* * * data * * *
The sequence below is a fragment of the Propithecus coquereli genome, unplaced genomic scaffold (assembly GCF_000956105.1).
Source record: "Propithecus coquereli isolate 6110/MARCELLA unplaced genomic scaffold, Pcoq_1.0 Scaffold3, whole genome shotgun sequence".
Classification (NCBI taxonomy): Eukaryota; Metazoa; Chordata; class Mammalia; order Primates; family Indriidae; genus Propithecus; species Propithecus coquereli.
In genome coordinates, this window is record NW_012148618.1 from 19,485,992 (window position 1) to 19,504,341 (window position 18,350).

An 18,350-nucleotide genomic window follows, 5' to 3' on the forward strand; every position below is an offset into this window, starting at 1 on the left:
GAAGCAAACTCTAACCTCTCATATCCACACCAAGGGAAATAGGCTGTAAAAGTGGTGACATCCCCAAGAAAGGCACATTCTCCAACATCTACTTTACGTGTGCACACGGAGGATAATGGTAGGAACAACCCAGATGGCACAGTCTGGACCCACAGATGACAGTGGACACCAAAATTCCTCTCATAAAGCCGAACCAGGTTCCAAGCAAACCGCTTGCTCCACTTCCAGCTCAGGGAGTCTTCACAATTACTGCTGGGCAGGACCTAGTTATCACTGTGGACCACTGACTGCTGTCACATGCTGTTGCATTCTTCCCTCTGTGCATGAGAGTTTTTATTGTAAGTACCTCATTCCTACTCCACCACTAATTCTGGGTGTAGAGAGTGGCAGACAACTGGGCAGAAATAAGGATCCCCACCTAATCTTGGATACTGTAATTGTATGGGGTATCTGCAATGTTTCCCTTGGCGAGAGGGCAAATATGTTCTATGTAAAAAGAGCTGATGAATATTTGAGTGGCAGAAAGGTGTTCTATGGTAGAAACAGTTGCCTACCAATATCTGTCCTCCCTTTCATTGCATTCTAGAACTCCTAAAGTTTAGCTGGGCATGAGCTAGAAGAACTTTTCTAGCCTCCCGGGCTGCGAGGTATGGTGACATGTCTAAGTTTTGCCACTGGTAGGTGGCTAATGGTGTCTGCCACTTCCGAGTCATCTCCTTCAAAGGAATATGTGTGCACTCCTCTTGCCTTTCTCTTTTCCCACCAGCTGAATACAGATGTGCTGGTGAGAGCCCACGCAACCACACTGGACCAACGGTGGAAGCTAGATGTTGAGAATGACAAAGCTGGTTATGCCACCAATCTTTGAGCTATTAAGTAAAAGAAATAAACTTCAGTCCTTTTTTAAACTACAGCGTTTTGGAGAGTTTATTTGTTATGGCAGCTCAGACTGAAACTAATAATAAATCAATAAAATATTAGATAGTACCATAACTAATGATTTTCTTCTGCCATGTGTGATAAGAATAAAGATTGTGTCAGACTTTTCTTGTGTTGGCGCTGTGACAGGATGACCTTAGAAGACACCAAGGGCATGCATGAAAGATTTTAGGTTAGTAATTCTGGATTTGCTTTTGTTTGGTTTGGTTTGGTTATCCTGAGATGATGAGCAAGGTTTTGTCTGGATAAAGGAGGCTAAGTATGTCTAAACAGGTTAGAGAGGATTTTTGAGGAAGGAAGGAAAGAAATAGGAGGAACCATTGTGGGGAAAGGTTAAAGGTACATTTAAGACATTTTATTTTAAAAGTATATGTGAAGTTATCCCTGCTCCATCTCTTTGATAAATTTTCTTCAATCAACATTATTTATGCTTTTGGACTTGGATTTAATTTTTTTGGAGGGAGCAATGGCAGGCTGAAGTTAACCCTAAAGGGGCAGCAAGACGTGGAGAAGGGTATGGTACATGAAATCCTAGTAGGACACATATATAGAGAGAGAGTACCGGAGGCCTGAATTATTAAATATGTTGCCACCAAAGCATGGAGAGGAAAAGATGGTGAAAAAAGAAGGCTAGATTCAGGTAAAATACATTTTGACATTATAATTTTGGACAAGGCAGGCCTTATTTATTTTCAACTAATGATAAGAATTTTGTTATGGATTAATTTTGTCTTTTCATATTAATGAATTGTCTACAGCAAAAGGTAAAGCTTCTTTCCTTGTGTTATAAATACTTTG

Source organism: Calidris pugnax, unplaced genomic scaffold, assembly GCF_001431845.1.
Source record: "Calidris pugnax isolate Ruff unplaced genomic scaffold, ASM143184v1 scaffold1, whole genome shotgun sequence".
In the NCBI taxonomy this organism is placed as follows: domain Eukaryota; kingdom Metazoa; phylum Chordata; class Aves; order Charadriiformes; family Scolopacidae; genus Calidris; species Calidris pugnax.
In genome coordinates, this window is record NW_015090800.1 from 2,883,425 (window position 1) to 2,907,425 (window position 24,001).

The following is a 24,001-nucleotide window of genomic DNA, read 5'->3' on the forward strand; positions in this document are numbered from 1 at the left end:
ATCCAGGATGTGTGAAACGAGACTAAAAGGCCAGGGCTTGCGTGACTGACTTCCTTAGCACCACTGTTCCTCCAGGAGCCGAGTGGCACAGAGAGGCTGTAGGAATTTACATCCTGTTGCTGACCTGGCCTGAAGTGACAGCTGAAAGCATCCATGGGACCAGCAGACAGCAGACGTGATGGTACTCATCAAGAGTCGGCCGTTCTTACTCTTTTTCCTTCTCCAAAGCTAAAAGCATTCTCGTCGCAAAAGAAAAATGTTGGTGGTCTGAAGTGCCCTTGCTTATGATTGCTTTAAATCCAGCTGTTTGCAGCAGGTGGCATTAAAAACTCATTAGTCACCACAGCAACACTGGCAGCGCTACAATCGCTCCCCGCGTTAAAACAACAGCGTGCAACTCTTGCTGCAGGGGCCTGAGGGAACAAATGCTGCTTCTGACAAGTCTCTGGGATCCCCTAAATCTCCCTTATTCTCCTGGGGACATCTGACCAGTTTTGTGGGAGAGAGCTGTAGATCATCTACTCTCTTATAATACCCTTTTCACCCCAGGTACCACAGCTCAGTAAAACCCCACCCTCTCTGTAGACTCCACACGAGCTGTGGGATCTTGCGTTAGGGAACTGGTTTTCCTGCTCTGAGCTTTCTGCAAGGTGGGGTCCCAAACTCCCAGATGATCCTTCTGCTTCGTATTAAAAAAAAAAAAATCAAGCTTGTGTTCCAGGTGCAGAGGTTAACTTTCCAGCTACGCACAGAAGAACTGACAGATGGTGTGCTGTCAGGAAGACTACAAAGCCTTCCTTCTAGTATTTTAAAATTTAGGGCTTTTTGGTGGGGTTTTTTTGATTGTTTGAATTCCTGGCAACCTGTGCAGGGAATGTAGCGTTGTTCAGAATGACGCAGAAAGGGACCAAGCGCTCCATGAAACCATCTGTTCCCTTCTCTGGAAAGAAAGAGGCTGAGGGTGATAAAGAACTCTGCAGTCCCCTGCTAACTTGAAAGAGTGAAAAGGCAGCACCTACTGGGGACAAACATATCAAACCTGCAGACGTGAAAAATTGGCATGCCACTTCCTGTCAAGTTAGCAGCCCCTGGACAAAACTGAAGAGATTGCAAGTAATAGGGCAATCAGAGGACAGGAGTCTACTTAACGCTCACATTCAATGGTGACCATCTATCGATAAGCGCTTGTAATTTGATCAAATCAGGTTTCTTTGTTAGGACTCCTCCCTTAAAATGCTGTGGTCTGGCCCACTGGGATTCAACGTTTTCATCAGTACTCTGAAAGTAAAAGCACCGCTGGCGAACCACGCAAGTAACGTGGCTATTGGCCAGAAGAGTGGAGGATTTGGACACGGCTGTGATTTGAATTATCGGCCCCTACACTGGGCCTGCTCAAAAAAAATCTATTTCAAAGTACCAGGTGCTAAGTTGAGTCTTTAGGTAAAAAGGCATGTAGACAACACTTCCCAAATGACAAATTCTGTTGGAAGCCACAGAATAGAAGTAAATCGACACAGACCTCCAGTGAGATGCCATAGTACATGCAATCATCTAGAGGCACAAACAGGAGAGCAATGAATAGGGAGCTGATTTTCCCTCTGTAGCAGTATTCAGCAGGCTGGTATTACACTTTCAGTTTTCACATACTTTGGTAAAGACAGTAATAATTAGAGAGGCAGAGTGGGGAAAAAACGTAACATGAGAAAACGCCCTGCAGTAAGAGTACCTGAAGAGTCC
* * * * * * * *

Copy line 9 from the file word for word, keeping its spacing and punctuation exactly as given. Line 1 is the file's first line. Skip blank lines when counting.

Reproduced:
In the NCBI taxonomy this organism is placed as follows: domain Eukaryota; kingdom Metazoa; phylum Chordata; class Aves; order Charadriiformes; family Scolopacidae; genus Calidris; species Calidris pugnax.